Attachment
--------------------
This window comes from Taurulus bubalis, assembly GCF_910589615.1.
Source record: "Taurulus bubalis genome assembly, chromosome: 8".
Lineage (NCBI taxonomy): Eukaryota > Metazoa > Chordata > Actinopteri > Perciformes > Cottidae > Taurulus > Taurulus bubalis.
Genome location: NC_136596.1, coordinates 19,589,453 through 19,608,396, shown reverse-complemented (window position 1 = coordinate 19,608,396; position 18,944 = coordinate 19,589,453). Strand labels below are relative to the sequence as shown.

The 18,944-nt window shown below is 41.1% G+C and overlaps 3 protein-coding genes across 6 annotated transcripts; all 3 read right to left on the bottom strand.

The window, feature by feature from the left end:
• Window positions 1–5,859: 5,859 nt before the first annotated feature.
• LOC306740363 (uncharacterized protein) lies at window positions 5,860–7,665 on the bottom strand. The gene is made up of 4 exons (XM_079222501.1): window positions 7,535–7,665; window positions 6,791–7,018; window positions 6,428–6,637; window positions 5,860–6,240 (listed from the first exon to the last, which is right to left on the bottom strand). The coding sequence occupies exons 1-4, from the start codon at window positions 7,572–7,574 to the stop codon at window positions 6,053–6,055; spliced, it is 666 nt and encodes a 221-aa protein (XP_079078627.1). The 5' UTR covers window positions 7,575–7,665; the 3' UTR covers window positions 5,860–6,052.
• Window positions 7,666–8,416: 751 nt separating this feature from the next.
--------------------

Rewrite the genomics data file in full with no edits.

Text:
This window comes from Taurulus bubalis, assembly GCF_910589615.1.
Source record: "Taurulus bubalis genome assembly, chromosome: 8".
Lineage (NCBI taxonomy): Eukaryota > Metazoa > Chordata > Actinopteri > Perciformes > Cottidae > Taurulus > Taurulus bubalis.
Genome location: NC_136596.1, coordinates 19,589,453 through 19,608,396, shown reverse-complemented (window position 1 = coordinate 19,608,396; position 18,944 = coordinate 19,589,453). Strand labels below are relative to the sequence as shown.

The 18,944-nt window shown below is 41.1% G+C and overlaps 3 protein-coding genes across 6 annotated transcripts; all 3 read right to left on the bottom strand.

The window, feature by feature from the left end:
• Window positions 1–5,859: 5,859 nt before the first annotated feature.
• LOC306740363 (uncharacterized protein) lies at window positions 5,860–7,665 on the bottom strand. The gene is made up of 4 exons (XM_079222501.1): window positions 7,535–7,665; window positions 6,791–7,018; window positions 6,428–6,637; window positions 5,860–6,240 (listed from the first exon to the last, which is right to left on the bottom strand). The coding sequence occupies exons 1-4, from the start codon at window positions 7,572–7,574 to the stop codon at window positions 6,053–6,055; spliced, it is 666 nt and encodes a 221-aa protein (XP_079078627.1). The 5' UTR covers window positions 7,575–7,665; the 3' UTR covers window positions 5,860–6,052.
• Window positions 7,666–8,416: 751 nt separating this feature from the next.